Thursday, May 28, 2009

Through the Window of Adoption - LA Adoption Advisory Board 1997

Louisiana Adoption Advisory Board
Through the Window of Adoption

Doubeltree Hotel
New Orleans
9-11 December 1997

A Look into the Future of Adoption
Rev. Thomas F. Brosnan

By way of introduction my name is Tom Brosnan. I am a Roman Catholic priest of the Diocese of Brooklyn, New York, where I am presently pastor of a predominantly Latino Parish in the heart of Brooklyn. For the previous ten years or so I had lived and worked with Korean Catholics in Flushing, New York. I have studied Spanish and Korean by way of immersion, living in Santo Domingo and Korea with families who spoke no English, and have come to realize that as an adopted person I feel most comfortable in places I don't belong.

First, a disclaimer concerning my presentation today. I am no psychologist, counselor or social worker; in other words, I am no expert. My remarks come from my experience concerning my own adoption and that of other adopted persons, birth parents, and adoptive parents with whom I have walked and talked over the past 15 years.

This presentation is, I suppose, a confession of sorts regarding my journey of discovering who I am; a process which, I would suggest, is the vocation of every human being, adopted or not. The title of this presentation is "A Look into the Future"; but, for the life of me, I cannot remember why I chose that title, or even if it were chosen for me. (Suffering from ADD, maybe -- like all those kids you describe who are eligible for adoption). But, as I grow older, and it becomes clearer to me that relinquishment and adoption have been the pattern of my life, I appreciate something Albert Einstein once said when nearing the end of his life -- no doubt reflecting on the meaning of this theory of relativity: "The past, the present, the future," he said, " are all illusions. Persistent illusions, but illusions nonetheless."

Let me begin then with this scenario. In 1952 a young woman of 25 known as Casey, was living in a boarding house connected with the Peabody Conservatory of Music in Baltimore, Maryland. She was not a music student like her roommate Sophia and the rest of the students who lived there, but was invited there because another female boarder was needed. Casey soon met a music student from Toronto named Erich, and they fell in love. She realized she was pregnant after Erich had returned to Toronto at semester's end. She visited, she pleaded, but he could not, he would not, marry her -- "for religious reasons," he said. Meanwhile another student from Peabody, a gallant young man from Virginia, who knew Casey was pregnant, offered to marry her. The other students, not knowing she was pregnant, had a bridal shower for her in the boarding house. Within a few weeks, though, she told her friends that the wedding was off-- Casey and Tom, the Virginian, decided not to marry. Becoming desperate Casey told her younger brother -- another Tom -- she was pregnant with no hope of marrying. Her brother, a Jesuit priest, arranged for her to go to New York to deliver and relinquish her baby to adoption. The priest, the boyfriend, the gallant Southerner, and her loyal roommate, Sophia, were the only ones who knew of her pregnancy. She delivered her son on January 10th, 1953 at Misericordia Hospital, then located in Manhattan, and immediately relinquished the boy to adoption. The boy lived in a foster home for six months and then was adopted by a couple from Brooklyn where he lived with them and his adoptive mother's parents in a row house in Brooklyn.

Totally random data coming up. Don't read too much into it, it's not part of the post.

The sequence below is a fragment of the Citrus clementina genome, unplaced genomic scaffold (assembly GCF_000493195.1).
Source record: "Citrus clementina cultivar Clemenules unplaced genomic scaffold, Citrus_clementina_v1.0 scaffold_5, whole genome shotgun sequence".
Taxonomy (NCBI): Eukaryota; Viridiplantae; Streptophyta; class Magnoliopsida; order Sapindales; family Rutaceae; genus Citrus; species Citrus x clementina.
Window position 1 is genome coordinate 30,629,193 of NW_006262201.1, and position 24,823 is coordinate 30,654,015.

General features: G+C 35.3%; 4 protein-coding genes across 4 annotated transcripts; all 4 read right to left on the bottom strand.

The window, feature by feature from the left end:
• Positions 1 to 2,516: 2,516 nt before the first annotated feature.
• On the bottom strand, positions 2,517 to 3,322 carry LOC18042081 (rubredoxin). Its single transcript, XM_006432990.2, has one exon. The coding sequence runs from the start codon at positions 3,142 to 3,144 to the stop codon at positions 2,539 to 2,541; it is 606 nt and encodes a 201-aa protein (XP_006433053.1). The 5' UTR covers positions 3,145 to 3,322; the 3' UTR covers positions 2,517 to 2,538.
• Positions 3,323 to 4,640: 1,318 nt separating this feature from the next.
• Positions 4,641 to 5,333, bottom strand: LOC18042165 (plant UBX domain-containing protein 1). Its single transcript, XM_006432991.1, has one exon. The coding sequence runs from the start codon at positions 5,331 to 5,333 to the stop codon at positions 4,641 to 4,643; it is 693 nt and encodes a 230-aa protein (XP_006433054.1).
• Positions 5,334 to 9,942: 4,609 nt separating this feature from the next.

My parents told me I was adopted when I was 12, but I can remember knowing since I was 5 (though I can't remember how I found out). We never talked about adoption, yet it seems to me these many years later that adoption, with all its weight, was the very air we breathed. We never acknowledged to each other the truth about the loss each of us suffered: the loss of the baby my parents so desperately wanted but could not conceive, and my loss of a flesh and blood mother and father. We were, I now realize, victims of the closed adoption system which exerts such an extraordinarily powerful hold on all members of the triad. It is a cruel task master, demanding blood sacrifice; that is -- the sacrifice of blood -- giving up the blood connection between generations. It is merciless in its destructive power. It needs to be condemned by people of good will, exposed for the sham it is. It is really not a question of complex societal issues and the subterfuge of a rhetoric of confidentiality, but a straightforward matter of justice. We need do no other than heed the biblical revelation that the truth will make us free. The closed adoption system is a system of secrets and lies that breeds distrust and fuels fantasies, destructive to all members of the triad. I offer these words today in the hope that you, as adoption specialists, adoptive parents, social workers, and clergy, will not permit anyone to tell you that lies are better than truth, or secrets more beneficial than fact.